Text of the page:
Dave Mungenast, Sr. was a leading enduro racer of the 1960s and ‘70s. He rode the International Six Days Trials (now called the ISDE) nine times in his career and earned six medals in the prestigious competition, including two golds as a member of the Club Team and a silver as part of the Triumph manufacturer's squad in 1973, when the competition was held in the United States for the first time. As a motorcycle dealer and owner of off-road riding areas, Mungenast continued to support off-road riding after his retirement from racing. He also sponsored numerous off-road racing events in his home state of Missouri.
Mungenast was born in St. Louis on October 1, 1934, and except for a stint in the Army, he always lived in the area. His start in motorcycling was inauspicious, to say the least. At the age of 16, he bought his first bike, a 1946 Indian Chief. Unfortunately, Mungenast crashed the bike on his way home. He recovered from that ill-fated ride and continued riding Indians through the 1940s.
By the early 1950s, Mungenast began riding off-road, partly out of necessity.
"Every time I’d go fast on the street, I’d get myself in trouble," Mungenast confessed. "I would get tickets or the police would chase me, so I thought maybe I could go fast in the dirt and no one would chase me."
Fortunately for the aspiring dirt rider, there were several places to ride near his home, including an abandoned quarry. Soon, Mungenast began competing in local off-road events and quickly moved from the big Indians to a more dirt-worthy bike – a BSA single.
"I’d ride my bike to the races and tape over the headlight and race," Mungenast recalls. "Those were the days before we discovered trailers, so it was pretty common back then."
Mungenast raced a little bit of everything – enduros, scrambles, TTs. He first attended the famous Jack Pine Enduro in Michigan as a spectator in the 1950s and began racing the event in the mid-1960s and won his class at the Jack Pine in 1965. Another big win for Mungenast was a popular 24-hour off-road reliability event held near his home at Riverdale Speedway. The race went on for several years and was given national status in 1964, and Mungenast won the race that year. Winning that event brought a lot of acclaim to Mungenast and helped him further his racing career.
In 1967, Mungenast went to Poland to race in the International Six Day Trial, the oldest international motorcycling competition. Riding a Husqvarna, Mungenast won a Club Team gold medal. Mungenast would go on to race in the prestigious international event for nine straight years, tallying two golds, two silvers and two bronzes.
Mungenast credits fellow ISDT competitor Leroy Winters as being a major influence.
"Winters took me under his wing," said Mungenast. "I had been a motorcycle mechanic, but at the ISDT Leroy showed me what it really took to prepare for a six-day, 1,000-mile race. He was undoubtedly the best prepared rider out there."
Of the nine ISDTs Mungenast competed in, he feels that the first event in Poland was perhaps the most memorable.
"Malcolm Smith started a position behind me that year and he told me he’s never seen someone crash so much and still finish. My bike looked like it had gone through a trash compactor. I thought I had to go out there and ride as fast as I could. It was later I learned that you had to pace yourself so you and the machine would last for six days. Despite all the crashes that first year, I made it through and managed to earn a gold."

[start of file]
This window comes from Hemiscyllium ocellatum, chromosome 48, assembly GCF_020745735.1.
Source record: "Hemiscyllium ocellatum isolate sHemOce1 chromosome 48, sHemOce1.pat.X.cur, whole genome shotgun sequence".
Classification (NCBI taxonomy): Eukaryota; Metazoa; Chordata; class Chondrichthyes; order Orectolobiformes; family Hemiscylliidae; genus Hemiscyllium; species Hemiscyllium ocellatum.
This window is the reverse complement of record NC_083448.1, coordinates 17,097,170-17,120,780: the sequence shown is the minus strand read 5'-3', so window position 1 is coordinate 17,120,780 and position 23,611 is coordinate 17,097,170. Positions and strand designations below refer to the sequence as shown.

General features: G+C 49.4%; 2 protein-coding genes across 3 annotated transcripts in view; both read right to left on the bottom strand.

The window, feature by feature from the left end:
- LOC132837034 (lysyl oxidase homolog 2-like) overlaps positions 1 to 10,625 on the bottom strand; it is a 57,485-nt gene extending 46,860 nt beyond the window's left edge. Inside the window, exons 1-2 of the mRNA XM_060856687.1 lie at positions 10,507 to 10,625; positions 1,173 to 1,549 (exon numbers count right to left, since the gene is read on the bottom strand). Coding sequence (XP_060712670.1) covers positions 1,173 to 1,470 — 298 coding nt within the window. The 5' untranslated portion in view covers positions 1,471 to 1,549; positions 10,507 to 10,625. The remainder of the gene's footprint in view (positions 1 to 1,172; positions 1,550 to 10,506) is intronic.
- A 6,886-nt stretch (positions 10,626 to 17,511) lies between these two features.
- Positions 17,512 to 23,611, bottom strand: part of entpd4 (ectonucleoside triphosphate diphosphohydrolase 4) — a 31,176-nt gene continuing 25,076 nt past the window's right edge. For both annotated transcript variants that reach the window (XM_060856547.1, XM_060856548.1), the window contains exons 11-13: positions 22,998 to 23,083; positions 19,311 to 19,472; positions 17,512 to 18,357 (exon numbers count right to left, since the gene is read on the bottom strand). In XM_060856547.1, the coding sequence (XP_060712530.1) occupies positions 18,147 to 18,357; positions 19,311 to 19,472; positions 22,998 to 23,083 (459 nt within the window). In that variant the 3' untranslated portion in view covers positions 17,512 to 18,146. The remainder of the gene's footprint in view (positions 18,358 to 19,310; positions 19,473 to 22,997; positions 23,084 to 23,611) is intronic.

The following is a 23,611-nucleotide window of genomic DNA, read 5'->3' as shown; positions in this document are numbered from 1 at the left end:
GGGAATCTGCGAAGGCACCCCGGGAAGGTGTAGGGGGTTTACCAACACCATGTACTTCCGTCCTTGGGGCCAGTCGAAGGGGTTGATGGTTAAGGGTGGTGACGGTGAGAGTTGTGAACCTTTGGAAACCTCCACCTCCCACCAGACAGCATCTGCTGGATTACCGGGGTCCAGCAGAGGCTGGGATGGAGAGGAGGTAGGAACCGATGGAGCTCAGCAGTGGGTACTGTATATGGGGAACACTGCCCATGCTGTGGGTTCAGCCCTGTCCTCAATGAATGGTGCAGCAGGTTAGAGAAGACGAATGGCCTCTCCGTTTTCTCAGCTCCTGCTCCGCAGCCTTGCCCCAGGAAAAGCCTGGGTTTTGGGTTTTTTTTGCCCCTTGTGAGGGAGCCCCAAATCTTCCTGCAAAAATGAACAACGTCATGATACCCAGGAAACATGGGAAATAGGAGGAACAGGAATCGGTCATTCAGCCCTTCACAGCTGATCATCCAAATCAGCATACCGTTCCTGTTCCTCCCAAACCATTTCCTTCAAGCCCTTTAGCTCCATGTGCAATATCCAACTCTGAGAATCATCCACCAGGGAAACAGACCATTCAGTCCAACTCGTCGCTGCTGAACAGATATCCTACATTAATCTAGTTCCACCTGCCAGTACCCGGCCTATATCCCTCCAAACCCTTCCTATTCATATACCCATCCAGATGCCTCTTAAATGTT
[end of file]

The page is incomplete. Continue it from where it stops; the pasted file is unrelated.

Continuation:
By the late 1960s, Mungenast was focusing much more on his burgeoning motorcycle and car dealerships. From the shop’s humble beginnings, Mungenast’s businesses grew to include large automobile dealerships selling Toyota, Honda, Lexus and Acura. On the motorcycling side, his dealerships over the years have carried 11 brands.
Mungenast smiled at the thought of the evolution of his dealerships.
"My first shop was nothing more than a hole in the wall. You couldn’t even call it a Mom and Pop deal. It was more like just a Pop deal, it was so small."
The demands of business caused Mungenast to focus his racing efforts primarily on ISDT qualifiers through the early 1970s. By the mid-1970s, Mungenast retired from full-time racing. His son carried on his legacy by racing ISDT/ISDE for five years.
Towards the end of his career, his fellow riders often ribbed Mungenast for racing oddball machines, including the Rokon, an off-road motorcycle that featured an automatic transmission. Mungenast explained his tendency to ride something different from the norm.
"At the end of my career I finally started getting paid to race for the first time," Mungenast remembers. "It was ironic that the slower I got, the more I was getting paid to ride. So I did ride some strange machines in my later days, but it was great. I’d fly to the races and a mechanic was there waiting with the bike and all I had to do was ride."
After his racing career, Mungenast was asked to help do some motorcycle stunts for a movie and that led to a decade-long career working in the movies. His stunt work appeared in movies such as "Hooper" and "Cannonball Run," and he did all of this in his 40s. He retired from movie work at age 50 after one particularly grueling stunt session where he was forced to do a hard stunt over three times before the director was happy.
During the 1960s and ‘70s, Mungenast began sponsoring races and bought large tracts of land and created off-road riding areas. His off-road parks featured enduros, scrambles and motocross races and even hosted a motocross school taught by world motocross champion Rolf Tibblin.
Perhaps one of the most unique parts of Mungenast’s racing career was that he spanned three distinct eras of off-road motorcycling. He raced in the early days of converted Harley-Davidson and Indian motorcycles, through the British four-stroke invasion of the 1950s, and finally the two-stroke era that took off in the late-1960s.
Inducted in 2000